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Decision on Disposition of Historic Kawishiwi Buildings Postponed

The site of the Kawishiwi Field Laboratory was originally established in 1910 as the Superior National Forest Half Way Ranger District.  This was a halfway point within the district, and was located along the Stony Tote Road which became Highway 1 in 1921.  Nine of the buildings on the site were built by CCC workers during the Great Depression (1931-1939).  These buildings have historical significance for the quality of their workmanship and their Rustic or Adirondack style of architecture.  St. Paul, MN, October 12, 2010 - The USDA Forest Service, Northern Research Station Assistant Director Tom Schmidt announced today that he is postponing a final decision on the disposition of historic and other structures at the Kawishiwi Field Laboratory, located approximately 12 miles south of Ely, Minnesota.

“Significant interest in reuse of the buildings has surfaced in the past two months,” Schmidt said.  “Although the Forest Service has no need of the buildings for research or land management purposes, we are open to having some other entity rehabilitate and maintain them.”

Today’s announcement defers action on a final environmental assessment, released for public comment on July 15, 2010, which analyzed six alternatives for disposition of the Kawishiwi buildings. The proposed action in that assessment was demolition of the buildings after architectural, landscape and engineering documentation.  Under all alternatives, the site on which the buildings sit remains public land managed by the Superior National Forest.

A final decision is expected in 2011 after options for reuse of the buildings have been fully explored.

The Kawishiwi Field Laboratory buildings are located on the Kawishiwi Experimental Forest, which was established in 1931 on the site of the former Halfway Ranger District of the Superior National Forest. The original 2,633-acre experimental forest was the site of early silvicultural studies on white and black spruce. In 1955, the size of the experimental forest was reduced to its present size of 116 acres. Although the U.S. Geological Survey currently occupies some of the field laboratory buildings, the Forest Service has not conducted research on the experimental forest since the 1980s.  Extensive Forest Service research continues in northeast Minnesota on subjects including climate change impacts and development and evaluation of silvicultural and management approaches that sustain ecological complexity in forests managed for wood production.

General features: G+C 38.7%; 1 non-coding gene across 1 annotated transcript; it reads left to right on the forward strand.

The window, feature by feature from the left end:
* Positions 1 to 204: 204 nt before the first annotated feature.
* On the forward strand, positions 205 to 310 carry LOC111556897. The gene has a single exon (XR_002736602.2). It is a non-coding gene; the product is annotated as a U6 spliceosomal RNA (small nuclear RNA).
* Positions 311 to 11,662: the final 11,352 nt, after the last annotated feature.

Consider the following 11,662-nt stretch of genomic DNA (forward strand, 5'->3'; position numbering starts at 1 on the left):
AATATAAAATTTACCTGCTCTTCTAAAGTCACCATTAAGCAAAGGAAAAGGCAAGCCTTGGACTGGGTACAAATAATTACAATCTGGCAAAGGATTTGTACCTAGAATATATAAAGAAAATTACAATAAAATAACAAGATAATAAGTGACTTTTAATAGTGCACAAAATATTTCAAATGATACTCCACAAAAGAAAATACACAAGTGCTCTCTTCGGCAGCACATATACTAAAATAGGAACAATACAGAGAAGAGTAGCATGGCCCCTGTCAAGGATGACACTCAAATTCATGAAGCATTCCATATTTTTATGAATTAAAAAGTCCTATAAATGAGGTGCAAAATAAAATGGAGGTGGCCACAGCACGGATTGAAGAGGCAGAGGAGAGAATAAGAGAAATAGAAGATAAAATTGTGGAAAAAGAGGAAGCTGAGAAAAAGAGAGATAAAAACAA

The U.S. Forest Service is an agency of the U.S. Department of Agriculture, a mission of sustaining the health, diversity and productivity of the nation’s forests and grasslands to meet the needs of present and future generations. The mission of the Forest Service's Northern Research Station is to improve people’s lives and help sustain the natural resources in the Northeast and Midwest through leading-edge science and effective information delivery.

The U.S. Forest Service manages 193 million acres of public land, provides assistance to state and private landowners, and maintains the largest forestry research organization in the world. Public lands the Forest Service manages contribute more than $13 billion to the economy each year through visitor spending alone. Those same lands provide 20 percent of the nation’s clean water supply, a value estimated at $7.2 billion per year. The agency has either a direct or indirect role in stewardship of about 80 percent of the 850 million forested acres within the U.S., of which 100 million acres are urban forests where most Americans live. For more information, visit www.fs.usda.gov/.

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Last modified: October 12, 2010